Life Insurance for Sleep apnea patients: Compare quotes to find the best life insurance rates

Caucasian male with sleep apnea wears a CPAP machine mask in bed.

If you have sleep apnea, make sure you’re prepared to document the steps you and your doctor have taken to control the disease when you shop for life insurance.

Gerry Scholz, national marketing director for True Blue Life Insurance, said sleep apnea cases often are complicated by underlying medical conditions, such as obesity and heart disease. Premiums vary in each case, depending on the severity of the disease and the ability of applicants to keep their sleep apnea under control.

When it comes to price, “there really isn’t a one-size-fits-all,” he said.

The American Sleep Association says an estimated 22 million Americans have sleep apnea, an involuntary cessation of breathing that happens during sleep. If not treated properly, it may lead to a variety of ailments that shorten life, including high blood pressure, stroke, and diabetes.

Your life insurance costs will depend, in part, on whether your sleep apnea is mild, moderate or severe. Your doctor’s diagnosis will help underwriters determine which “risk class” you should be placed in. The better your risk class, the lower your premiums will be.

For example, a “preferred plus” classification means you will spend less than if you receive a “preferred” or “standard” risk designation.

Ed Hinerman of the New Mexico-based Hinerman Group insurance agency, said many policyholders with sleep apnea end up with “standard” ratings because they don’t compare quotes from a variety of carriers.

Each insurer has its own underwriting standards and its own comfort level with sleep apnea. There are companies that will give applicants a “preferred plus” rating, even for severe sleep apnea, if they are convinced that the disease is being treated properly, he said.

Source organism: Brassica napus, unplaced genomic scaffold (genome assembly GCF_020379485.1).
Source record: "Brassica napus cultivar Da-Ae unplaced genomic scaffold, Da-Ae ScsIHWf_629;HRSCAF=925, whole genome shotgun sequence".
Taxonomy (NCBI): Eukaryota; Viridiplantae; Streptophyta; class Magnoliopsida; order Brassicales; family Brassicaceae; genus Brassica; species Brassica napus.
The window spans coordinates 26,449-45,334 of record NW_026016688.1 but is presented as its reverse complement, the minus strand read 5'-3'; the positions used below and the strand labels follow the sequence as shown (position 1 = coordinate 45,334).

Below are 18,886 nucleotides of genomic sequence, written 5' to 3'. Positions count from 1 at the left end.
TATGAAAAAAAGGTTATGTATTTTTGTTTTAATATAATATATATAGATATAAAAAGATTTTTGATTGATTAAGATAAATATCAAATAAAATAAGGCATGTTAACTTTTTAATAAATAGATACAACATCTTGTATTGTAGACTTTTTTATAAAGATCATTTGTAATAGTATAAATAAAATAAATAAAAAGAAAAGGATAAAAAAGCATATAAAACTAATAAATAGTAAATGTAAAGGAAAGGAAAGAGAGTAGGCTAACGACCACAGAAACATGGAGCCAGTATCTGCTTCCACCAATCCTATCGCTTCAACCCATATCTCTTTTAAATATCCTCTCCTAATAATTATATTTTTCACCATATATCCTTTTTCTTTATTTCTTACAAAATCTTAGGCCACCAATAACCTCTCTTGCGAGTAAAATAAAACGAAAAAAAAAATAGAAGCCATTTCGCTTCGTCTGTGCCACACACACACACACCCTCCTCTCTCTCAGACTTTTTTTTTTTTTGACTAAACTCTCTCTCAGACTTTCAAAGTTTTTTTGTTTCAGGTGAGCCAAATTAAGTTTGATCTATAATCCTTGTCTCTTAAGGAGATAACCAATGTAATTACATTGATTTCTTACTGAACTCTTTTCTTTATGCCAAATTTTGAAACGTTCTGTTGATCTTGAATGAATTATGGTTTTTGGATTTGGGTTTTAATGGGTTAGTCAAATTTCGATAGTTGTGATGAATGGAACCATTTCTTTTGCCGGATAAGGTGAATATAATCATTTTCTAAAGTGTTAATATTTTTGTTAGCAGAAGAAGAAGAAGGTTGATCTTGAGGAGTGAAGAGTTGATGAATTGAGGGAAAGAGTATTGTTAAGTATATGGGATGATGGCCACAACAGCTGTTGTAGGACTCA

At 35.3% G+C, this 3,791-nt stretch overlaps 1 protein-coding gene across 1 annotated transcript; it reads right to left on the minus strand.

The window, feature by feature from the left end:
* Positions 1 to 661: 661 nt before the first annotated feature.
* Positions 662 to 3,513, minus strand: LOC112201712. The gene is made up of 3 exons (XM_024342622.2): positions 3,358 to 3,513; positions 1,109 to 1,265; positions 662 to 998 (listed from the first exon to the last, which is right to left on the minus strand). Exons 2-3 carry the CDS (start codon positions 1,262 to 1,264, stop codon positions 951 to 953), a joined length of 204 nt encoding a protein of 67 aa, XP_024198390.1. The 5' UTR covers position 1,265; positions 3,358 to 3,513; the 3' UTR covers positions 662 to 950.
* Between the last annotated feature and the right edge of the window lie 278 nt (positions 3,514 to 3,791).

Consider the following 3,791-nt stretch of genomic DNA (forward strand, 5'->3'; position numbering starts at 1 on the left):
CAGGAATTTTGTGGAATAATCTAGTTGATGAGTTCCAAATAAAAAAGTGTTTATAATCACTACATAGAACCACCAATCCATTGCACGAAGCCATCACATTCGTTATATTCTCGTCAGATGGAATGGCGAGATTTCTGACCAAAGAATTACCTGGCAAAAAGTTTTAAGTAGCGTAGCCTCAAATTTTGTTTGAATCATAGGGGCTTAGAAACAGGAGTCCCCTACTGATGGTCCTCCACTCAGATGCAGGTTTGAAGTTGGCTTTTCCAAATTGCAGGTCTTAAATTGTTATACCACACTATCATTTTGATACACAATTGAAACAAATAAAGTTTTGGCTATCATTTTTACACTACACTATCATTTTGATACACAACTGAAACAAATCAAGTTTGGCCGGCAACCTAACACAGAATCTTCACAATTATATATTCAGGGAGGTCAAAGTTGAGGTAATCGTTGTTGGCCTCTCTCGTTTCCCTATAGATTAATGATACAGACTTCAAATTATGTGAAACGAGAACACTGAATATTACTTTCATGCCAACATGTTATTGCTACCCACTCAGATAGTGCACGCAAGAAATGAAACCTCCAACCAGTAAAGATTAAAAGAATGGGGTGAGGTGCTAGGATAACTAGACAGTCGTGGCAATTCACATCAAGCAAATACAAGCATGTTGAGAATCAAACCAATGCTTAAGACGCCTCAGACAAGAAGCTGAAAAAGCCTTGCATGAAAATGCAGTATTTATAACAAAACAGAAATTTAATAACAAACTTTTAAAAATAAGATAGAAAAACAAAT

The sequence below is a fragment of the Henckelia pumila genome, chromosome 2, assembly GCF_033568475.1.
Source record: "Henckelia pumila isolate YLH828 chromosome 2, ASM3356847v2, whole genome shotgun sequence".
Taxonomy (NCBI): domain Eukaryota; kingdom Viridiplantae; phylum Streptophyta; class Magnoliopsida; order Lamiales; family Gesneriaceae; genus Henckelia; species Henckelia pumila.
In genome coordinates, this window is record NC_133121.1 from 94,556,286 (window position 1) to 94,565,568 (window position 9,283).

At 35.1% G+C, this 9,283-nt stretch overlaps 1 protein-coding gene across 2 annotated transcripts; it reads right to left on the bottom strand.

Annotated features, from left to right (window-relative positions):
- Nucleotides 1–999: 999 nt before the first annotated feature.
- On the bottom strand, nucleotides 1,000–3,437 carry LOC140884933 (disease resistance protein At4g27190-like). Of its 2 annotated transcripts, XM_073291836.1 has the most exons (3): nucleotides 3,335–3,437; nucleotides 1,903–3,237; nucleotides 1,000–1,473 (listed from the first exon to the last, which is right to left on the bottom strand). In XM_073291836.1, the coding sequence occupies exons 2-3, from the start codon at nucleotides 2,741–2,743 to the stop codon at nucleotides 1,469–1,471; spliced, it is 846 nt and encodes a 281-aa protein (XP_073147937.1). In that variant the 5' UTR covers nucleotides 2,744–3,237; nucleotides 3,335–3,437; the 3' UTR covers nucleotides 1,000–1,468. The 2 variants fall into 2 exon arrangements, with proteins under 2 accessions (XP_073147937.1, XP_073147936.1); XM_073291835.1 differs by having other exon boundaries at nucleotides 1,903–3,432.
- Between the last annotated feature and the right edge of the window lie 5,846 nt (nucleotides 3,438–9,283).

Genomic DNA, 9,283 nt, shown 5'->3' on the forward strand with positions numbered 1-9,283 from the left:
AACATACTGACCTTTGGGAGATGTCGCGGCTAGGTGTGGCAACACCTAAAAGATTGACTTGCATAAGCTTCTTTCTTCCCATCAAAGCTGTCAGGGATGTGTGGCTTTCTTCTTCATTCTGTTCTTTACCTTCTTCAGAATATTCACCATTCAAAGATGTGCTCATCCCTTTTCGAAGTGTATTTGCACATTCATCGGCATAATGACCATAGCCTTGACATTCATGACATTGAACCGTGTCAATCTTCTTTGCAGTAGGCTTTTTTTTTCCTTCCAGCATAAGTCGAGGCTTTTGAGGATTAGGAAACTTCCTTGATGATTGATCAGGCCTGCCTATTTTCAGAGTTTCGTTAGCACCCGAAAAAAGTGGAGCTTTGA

Severity of illnessLikely Life Insurance Rating Classifications*What Policy Underwriters Consider When They Rate Your Policy
Mild to moderate Sleep Apnea that is controlled“Preferred plus” or “best”Some life insurance carriers offer their best rates to people with sleep apnea when the conditions are optimal for longevity. An optimal case includes:
1. Mild to moderate severity
2. Good treatment compliance, such as wearing a CPAP machine regularly.
3. Absence of other risk factors, such as obesity, tobacco use or heart disease.
Moderate Sleep Apnea that is untreatedBetween “standard” and Table 4A “standard” rating will lead to a premium that is about double the cost of a “preferred plus’ rating. A Table 2 rating costs about 50 percent more than a “standard” rating and Table 4 costs about twice as much as the “standard” rating.
Severe sleep apnea that is treated.“Standard”A severe sleep apnea patient who is compliant with treatment will likely receive a “standard’ rating.
Keep in mind that every case is different and that each individual brings his or her own unique medical history to the table, so decisions can vary.
Severe sleep apnea that is untreatedDeclineSevere sleep apnea that goes untreated is likely to result in a declined application.

Source: The information for this chart was provided by Chris Huntley, co-founder and director of marketing of JRC Insurance Group,
*Each case of sleep apnea is different. Your classification and costs will depend on your overall health and your insurer’s underwriting guidelines.

Following doctor’s orders